It’s June 11th, my laptop kept me in contact somewhat. We hadn’t gone to the store in over a week, when I caved and purchased a portable charging device for my laptop. We also required more batteries for flashlights as wildlife had begun to move around more.

The day had been uneventful, now we sat and played cards by the fire. I had been sipping the tequila for over an hour and had even offered Sadie a small glass. We both mixed it with grape juice, it was much too strong for me. I recalled when I was thirteen, standing in a parking lot with a wad of cash. Trying to convince an adult to buy my friends and I alcohol. The memory made me laugh.

“What’s up?” Sadie asked.

“Just reminiscing,” I reply and put down my hand of cards. Rummy is my favorite game and it pleased me to see Sadie took to it.

“Nothing good, I’m sure,” she snapped when I won the game.

“Your turn to deal,” I push the cards to her on the large rock we sat around. It had taken both of us to hike it back to our camp site. It had worn out my legs and now the alcohol was wearing out my eyes. I considered telling Sadie I wanted to turn in for the night but she was enjoying the game so much, and her own alcohol.

“So, I told him I didn’t know how to make eggs. The next day I surprised him with scrambled eggs in bed,” she’d been talking about the trip to her father’s house, I am only half listening. My mind is tired too, apparently.

“Oh, good.”

“Are you even listening to me?”

“Yeah,” I wipe sleep from my eyes.

“What’s wrong Mom?” Her eyes turn up to me, concern filled. I’m just tired and buzzed but also embarrassed even to tell my daughter. All too often I am reminded by my children that I am old and go to bed early.

“Nothing, I…” wasn’t even sure what my excuse was going to be but then we heard a crack. A sharp snap of a branch in the woods to our right. Our heads turned in unison. Did someone find us squatting here? Did the police finally get called to escort us out? I stood immediately, not because I would confront them head on but because I wanted to dive into our tent and hide. I felt the first thing to do was bury my head under the blankets and sleep. We could deal with any police fines or locals complaints tomorrow.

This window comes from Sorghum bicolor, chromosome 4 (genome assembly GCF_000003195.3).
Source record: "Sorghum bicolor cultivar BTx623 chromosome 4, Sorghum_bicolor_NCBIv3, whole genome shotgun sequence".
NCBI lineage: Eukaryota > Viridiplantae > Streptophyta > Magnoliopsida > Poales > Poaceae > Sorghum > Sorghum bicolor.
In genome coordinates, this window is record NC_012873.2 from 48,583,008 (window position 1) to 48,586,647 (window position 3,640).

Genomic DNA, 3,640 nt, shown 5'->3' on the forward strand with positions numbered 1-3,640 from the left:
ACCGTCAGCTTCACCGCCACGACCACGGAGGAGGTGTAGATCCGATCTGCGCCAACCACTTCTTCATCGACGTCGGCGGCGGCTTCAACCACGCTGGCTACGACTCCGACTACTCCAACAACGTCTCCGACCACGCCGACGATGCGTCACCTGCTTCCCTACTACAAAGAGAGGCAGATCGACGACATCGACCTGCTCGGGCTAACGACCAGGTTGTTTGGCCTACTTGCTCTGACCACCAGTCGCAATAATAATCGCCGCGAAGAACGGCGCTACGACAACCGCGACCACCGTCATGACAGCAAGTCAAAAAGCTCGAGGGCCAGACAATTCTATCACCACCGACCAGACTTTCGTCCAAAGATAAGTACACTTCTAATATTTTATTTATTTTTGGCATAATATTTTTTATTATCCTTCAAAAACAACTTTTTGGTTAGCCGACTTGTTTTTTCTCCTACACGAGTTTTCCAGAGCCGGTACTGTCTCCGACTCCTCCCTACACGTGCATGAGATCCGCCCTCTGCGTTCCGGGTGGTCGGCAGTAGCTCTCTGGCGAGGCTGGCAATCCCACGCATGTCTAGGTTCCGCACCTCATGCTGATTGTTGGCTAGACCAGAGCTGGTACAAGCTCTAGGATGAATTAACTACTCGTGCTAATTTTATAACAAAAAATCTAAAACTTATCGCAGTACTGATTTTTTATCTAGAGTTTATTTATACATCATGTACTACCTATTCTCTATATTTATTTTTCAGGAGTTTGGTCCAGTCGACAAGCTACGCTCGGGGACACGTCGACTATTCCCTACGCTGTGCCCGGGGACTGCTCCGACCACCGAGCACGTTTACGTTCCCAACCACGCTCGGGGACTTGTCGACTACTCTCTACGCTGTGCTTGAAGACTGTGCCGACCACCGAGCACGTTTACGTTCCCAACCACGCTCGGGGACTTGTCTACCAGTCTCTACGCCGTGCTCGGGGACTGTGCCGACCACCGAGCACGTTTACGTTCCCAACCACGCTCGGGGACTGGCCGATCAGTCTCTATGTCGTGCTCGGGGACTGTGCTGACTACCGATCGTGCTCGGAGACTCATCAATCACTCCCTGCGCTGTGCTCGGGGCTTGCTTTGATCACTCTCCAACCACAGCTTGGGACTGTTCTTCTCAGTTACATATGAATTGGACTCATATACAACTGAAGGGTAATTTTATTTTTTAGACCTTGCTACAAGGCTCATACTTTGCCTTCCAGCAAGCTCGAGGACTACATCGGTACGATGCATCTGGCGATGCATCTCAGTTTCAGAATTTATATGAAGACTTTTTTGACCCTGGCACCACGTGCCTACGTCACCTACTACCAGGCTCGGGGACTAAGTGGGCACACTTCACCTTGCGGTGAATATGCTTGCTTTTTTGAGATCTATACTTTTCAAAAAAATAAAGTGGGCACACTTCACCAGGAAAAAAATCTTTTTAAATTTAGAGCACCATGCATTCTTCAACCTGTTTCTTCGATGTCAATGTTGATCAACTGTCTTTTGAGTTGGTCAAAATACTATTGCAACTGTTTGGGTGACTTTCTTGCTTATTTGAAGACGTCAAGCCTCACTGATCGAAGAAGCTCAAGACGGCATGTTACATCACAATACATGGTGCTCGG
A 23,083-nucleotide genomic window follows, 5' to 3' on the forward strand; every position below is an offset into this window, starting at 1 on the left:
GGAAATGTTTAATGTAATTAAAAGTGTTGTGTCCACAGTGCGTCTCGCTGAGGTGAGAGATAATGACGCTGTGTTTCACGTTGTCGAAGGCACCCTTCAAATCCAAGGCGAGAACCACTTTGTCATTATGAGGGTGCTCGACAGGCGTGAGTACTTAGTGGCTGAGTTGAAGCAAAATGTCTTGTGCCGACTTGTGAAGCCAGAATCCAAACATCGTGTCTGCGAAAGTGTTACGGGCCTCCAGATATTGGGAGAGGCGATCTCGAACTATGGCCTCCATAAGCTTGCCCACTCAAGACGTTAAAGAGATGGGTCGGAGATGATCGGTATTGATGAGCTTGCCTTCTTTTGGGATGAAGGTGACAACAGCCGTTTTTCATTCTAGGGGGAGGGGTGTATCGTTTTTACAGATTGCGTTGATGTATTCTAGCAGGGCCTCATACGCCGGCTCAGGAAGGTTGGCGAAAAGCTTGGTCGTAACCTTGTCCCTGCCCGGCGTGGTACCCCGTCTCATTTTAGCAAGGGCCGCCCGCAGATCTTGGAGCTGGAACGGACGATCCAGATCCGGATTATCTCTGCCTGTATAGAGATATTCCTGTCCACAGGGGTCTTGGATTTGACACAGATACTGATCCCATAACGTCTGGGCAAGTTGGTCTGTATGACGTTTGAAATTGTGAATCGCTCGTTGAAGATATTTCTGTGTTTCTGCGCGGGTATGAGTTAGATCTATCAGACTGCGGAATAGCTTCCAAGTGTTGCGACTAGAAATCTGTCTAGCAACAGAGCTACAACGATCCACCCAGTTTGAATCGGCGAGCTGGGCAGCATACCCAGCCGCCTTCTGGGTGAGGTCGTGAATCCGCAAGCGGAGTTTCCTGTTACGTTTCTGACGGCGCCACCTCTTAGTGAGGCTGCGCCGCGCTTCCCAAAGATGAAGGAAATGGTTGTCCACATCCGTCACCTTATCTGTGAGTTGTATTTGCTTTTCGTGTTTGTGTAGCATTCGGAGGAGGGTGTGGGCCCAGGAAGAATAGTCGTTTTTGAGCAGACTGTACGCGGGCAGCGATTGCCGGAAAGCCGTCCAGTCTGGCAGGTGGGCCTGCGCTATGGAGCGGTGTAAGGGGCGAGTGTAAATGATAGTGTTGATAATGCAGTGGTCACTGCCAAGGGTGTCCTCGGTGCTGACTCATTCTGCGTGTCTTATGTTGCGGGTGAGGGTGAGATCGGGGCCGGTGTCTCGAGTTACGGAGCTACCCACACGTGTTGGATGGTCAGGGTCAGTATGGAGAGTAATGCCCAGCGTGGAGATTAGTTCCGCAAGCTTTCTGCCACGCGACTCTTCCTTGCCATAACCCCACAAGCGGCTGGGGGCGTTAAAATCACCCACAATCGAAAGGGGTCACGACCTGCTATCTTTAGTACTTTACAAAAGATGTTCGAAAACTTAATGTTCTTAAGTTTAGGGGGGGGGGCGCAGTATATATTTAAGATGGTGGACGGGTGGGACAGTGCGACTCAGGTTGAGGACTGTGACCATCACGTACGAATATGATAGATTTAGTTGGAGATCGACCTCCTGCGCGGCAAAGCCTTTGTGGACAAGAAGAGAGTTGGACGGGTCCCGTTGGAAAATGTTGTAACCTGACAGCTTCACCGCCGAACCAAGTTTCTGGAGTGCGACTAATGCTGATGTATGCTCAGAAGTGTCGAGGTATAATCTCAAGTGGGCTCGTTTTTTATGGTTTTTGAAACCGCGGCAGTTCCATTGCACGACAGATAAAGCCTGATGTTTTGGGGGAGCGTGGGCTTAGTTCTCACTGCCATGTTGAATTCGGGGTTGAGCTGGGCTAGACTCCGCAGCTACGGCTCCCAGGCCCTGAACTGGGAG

“Did you hear that too?” The green in Sadie’s eyes sparkled with fear even through the darkness. They would be jaded with time but for now they were still jewels. Shattering through my solid resolution that it had been a person in the woods.

“Yeah,” I whisper, there are no further sounds. No foot steps or police identifying themselves.

“Mom! Stop saying yeah! What the heck was that?” Fear resonated from her, it sunk into my bones. The tent felt a mile away and how well would nylon protect us? There were broken dill pickle chips all around us, mashed milk soaked cookies and melted chocolate marshmallows. We were a beckon for a bear.

I stood but my knees felt weak. They trembled and nearly dropped my weight as a second snap of a twig echoed. This one denoted weight;, a heavy crunch of a fallen branch being smashed into bark mulch. I could hear no grunting, breathing or howling. Whatever the animal was, they didn’t want us to know they were there yet.

“Do you have a flashlight?” I waved my hand behind my back, expecting Sadie to slam a lit one into my palm. I should have known better, the new batteries were still in the tent.

“If James were here, he would have a gun!” Sadie sniffled.

Her fear was real, raw and I echo it clearly. It wouldn’t help our situation. I try to run a catalog in my mind of what animals live on the island. There’s no grizzlies, thank god. We have those in Fort St John but not Vancouver Island. The only bears here are fruit eating black bears which should be more terrified of us. There are deer but they are light footed. I know hunting skills, I know how to deal with bears but it all eludes me.

A brown bear you run, climb a tree or do you play dead, docile on the ground? Either way I am sure we will end dead and docile on the ground.  Sadie shudders my arm and pulled me from the trance. I take another step toward the crunching pebble sound. I am prepared to start yelling and make myself sound big, scary. To ward off a black bear. Hope it’s not a she and hope she doesn’t have a cub. The breaking twigs change to scuffling. As if furry legs are being rubbed together in anticipation of a charge.

“Okay,” spoken out loud, the word does nothing to help me. Behind me is a thirteen year old girl, I can see her vibrating in fear from where I stand. Three-quarter full tequila bottle on the rocks below our make shift table. I could throw that at the animal, if I knew exactly where it was. The light from our fire hardly reaches the tree line.